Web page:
I avoided what’s being called the Susan Boyle Phenomenon as long as I could. I first learned about it from distant acquaintances on Twitter, then from some fellow book club members. More links followed, all pointing to a video of a woman appearing on an American Idol-like TV show called Britain’s Got Talent. Words like “amazing”, “inspiring” and “it gave me chills” accompanied each link, along with an admonition that I “must watch this!”
The trouble with “amazing” and “inspiring” is that they are most often applied to disabled people by their non-disabled observers. You’ll have to trust me on this one, folks. It’s kind of like using “girl” in reference to a grown woman. Alarm bells go off until and unless some context is applied. To be amazing is to accomplish something that a “normal” person judges to be impossible for you. To be inspiring is to tug at heart strings; to bring tears, or renewed faith in humanity, just by doing what one’s own inner compass directs. Amazing and inspiring are two of my least favorite words. They evoke shallowness and emotion that is disrespectful of the life force and intellect of the person about whom they are used.
I finally clicked on Susan Boyle when her link came to me from sources I know to not be soft-headed. and I’m glad I did. Like the majority of people who have reacted to this middle-aged, unprepossessing woman’s star turn in front of skeptical judges, I was captivated. and I cried some, too. As it turns out, Ms. Boyle is not physically or mentally disabled, merely ordinary, and outside the normal demo of televised talent contests. and the surprise in the room, from judges and audience, seemed sincere. Great stuff!
As someone who has always disdained the televised talent show TV format, it occurs to me that Ms. Boyle’s triumph is an excellent illustration of what bothers me so much about American Idol and its ilk. Unassuming, less-than-attractive, or odd people brought onto such a show are put there to serve as comic relief, or as punching bags for cynical, mean-spirited judges who apparently get paid by the putdown. Audience members discuss their flaws endlessly, much to the delight of show promoters. Their very presence, and ultimate dismissal serves to reinforce stereotypes and norms about physical beauty and conformity to social norms. Not to mention conformity to the demands of music marketing. Even the people who have a chance to win out, do so by studying to the test; generating the kinds of performances, with the kinds of singing styles expected by the show’s stakeholders. No great guitarist or captivating songwriter wins such a program. It’s pure pop candy; songs we’re al supposed to know, performed on a bare stage. I want to see the band, thank you very much.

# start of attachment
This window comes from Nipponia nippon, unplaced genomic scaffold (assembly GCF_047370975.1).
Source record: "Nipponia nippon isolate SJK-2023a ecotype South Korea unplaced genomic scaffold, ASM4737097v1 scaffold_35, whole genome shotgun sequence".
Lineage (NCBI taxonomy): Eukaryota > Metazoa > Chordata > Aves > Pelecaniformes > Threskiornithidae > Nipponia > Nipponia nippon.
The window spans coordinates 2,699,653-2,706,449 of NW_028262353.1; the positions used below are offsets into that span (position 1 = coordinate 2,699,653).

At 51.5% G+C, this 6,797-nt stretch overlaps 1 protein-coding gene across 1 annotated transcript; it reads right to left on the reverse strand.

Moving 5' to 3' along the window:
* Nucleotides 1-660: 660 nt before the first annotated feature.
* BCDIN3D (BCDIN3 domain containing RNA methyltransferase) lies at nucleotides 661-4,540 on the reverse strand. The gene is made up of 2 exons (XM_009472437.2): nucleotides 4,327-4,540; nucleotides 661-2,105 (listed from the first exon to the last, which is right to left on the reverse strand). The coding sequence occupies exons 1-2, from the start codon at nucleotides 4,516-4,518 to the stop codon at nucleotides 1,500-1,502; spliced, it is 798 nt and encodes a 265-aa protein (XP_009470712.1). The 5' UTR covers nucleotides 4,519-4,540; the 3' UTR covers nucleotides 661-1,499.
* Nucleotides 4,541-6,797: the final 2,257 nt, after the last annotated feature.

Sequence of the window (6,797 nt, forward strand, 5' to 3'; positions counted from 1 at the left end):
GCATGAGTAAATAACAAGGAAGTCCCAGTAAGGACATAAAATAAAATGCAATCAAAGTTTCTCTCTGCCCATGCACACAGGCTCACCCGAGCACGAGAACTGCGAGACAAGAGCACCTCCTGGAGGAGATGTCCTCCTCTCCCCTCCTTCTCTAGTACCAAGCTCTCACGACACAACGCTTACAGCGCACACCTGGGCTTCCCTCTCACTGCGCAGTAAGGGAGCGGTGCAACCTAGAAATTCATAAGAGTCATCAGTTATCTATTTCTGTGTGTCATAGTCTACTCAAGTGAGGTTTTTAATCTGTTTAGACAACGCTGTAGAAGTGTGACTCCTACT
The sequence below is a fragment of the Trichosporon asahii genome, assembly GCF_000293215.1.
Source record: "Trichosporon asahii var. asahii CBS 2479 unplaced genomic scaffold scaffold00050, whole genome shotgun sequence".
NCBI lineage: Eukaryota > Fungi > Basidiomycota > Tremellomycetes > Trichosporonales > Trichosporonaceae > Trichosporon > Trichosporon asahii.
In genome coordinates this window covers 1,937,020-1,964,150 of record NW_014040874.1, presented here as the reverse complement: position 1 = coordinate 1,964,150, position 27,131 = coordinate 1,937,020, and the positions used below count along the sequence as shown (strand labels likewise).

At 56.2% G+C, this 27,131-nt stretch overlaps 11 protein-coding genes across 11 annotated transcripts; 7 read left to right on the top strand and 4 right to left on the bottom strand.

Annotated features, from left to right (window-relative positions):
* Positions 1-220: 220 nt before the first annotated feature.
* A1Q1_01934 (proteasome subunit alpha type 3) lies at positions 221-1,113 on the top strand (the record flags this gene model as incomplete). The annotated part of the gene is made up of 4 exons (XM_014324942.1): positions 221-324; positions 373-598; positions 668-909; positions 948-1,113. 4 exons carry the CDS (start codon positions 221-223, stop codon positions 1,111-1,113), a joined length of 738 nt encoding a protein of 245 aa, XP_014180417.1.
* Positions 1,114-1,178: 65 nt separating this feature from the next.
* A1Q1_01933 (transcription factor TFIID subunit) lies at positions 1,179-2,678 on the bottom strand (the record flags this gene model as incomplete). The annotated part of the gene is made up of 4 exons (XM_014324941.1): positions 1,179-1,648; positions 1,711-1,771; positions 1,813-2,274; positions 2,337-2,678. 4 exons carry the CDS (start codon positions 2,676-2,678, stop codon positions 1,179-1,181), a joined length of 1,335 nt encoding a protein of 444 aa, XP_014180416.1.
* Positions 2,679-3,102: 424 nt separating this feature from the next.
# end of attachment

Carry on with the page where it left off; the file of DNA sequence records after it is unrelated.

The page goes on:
Ms. Boyle won because she first presented an unacceptable package to the judges and audience, then shattered their expectations. She could do that only because she had an extraordinary talent. If she had been a singer of middle quality, she would have been laughed off the stage. If she had matched the physical stereotypes of the show and had a middling voice, she might or might not have won, but her story would not be an Internet phenomenon today.
The victory is Ms. Boyle’s. It makes me no more likely to embrace televised talent shows. I hope that she grabs her 15 minutes of fame, and makes it pay off. She will be feted, offered makeovers, interviewed on television, and, depending upon the people around her, will have the chance to make some money and record some music. That’s her dream, and I hope she gets it.